After a four-year fight, organizations and citizens on both sides of the ocean in the NY/NJ region are celebrating the strong bi-state denial of permits on May 15 for the proposed Northeast Supply Enhancement (NESE) pipeline project. All can salute NJ Governor Murphy and NJDEP, and NY Governor Cuomo and NYDEC for recognizing that this project would have devastated the environment. 



The mighty Anti-NESE coalition, led by COA, earned a clear win for the environment, economy, and the future.  COA galvanized a coalition of many grassroots groups who forged ahead in challenging times, including repeated NESE applications, denials, and withdrawals, and the current pandemic, which limited public participation and rallying efforts.  

Over the years, thousands of citizens signed multiple petitions and hundreds of people attended rallies, meetings, and hearings. Pages of comments from citizens and groups were submitted several times to state agencies. Notably, 100% of the comments submitted to NJDEP for this latest application were opposed to NESE.  

On May 18th nearly 150 advocates from NJ and NY celebrated the victory over NESE together virtually via a Zoom rally
Further, 21 NJ municipalities and the Monmouth County and Somerset County Boards of Chosen Freeholders passed resolutions opposing NESE. Also, independent research, supported by COA, was key in providing information to agencies.  
 
To mark this momentous victory, nearly 150 advocates from NJ and NY celebrated together virtually via a Zoom rally on May 18th, complete with upbeat music, stories and messages from coalition members, and campaign photos. The company proposing NESE, Williams/Transco, indicated that it will not reapply.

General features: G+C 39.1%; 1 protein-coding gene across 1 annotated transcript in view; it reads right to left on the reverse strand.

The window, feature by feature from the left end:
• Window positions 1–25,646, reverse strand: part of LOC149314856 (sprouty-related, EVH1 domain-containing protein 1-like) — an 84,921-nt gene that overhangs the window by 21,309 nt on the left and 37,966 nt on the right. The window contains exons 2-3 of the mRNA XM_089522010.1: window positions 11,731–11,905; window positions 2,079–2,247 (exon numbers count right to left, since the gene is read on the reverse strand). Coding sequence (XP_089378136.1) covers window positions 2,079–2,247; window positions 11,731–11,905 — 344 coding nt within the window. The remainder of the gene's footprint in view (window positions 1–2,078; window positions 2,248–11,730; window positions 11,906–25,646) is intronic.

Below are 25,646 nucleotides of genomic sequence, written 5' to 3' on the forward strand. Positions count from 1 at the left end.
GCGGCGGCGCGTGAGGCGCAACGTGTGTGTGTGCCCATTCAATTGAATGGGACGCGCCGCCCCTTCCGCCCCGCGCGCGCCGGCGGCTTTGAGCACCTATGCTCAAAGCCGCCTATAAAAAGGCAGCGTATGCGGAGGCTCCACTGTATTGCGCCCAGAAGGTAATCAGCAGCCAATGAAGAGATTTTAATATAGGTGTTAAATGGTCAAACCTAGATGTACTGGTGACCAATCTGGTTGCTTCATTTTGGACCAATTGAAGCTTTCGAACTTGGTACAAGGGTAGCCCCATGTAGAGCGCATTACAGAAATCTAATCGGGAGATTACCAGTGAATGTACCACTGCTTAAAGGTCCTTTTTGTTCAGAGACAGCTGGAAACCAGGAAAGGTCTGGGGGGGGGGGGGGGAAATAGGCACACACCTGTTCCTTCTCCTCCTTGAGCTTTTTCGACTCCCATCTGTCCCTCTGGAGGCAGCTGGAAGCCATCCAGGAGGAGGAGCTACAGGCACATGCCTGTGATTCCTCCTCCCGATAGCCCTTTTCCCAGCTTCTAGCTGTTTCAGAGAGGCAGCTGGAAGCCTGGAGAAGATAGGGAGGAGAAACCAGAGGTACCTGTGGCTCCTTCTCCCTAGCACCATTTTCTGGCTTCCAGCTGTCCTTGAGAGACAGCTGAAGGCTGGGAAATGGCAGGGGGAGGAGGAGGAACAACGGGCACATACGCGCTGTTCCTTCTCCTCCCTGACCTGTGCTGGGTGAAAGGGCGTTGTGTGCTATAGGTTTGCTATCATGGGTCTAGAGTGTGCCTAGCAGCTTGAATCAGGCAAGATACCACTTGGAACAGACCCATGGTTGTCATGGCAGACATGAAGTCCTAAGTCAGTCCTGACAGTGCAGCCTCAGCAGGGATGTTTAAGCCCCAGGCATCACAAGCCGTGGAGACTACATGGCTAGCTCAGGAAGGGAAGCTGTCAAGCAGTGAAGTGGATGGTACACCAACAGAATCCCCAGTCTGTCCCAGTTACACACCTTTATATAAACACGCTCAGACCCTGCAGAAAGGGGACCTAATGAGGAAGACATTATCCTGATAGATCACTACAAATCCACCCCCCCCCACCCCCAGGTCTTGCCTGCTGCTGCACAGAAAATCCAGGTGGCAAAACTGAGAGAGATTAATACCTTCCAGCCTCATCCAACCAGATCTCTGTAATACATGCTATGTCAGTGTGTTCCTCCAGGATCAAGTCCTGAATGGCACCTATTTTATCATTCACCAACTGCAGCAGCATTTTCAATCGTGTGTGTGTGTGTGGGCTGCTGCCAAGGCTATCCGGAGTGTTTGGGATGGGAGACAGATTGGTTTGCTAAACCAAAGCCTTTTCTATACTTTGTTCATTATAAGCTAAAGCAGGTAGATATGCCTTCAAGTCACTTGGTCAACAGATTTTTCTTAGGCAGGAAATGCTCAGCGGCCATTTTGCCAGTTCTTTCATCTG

However, both states’ decisions legally allow the company to file an Administrative appeal; the deadline to file an appeal in NY is June 14, 2020, and June 26, 2020 for NJ. While we must remain vigilant, we can revel in this hard-won victory for our air, land, and water. Congratulations!


Thursday, May 7, 2020

Welcome, Kristen Grazioso, to the COA Crew!

COA welcomes Kristen Grazioso, Education Coordinator, to our team! In March, Kristen jumped right in during these challenging times, and hit the ground running on programs and materials to educate students of all ages about ocean pollution issues. Her knowledge and experience, as well as a true zest for environmental education and a passion for the environment, has prepared her well to be part of our crew.


Kristen graduated from University of California – Santa Barbara with a degree in environmental studies and a minor in education. Kristen has experience in a school setting, and with nonprofit organizations and youth centers and camps. Prior to her employment, COA was already familiar with Kristen’s ability to communicate environmental issues and solutions. Kristen was training to become a COA Education Ambassador, and served as a workstation and field trip leader in recent Student Summits.

Kristen will lead and develop our education programs and initiatives. She is working on the launch of our new SEAL program for high school students, thanks to funding from Impact 100 Jersey Shore. Kristen is also blazing the virtual education trail for COA by transforming our Spring Student Summit into a fun, informative, and engaging virtual experience for middle school students this May.  Kristen brings her bi-coastal experiences to COA’s team. Welcome aboard, Kristen!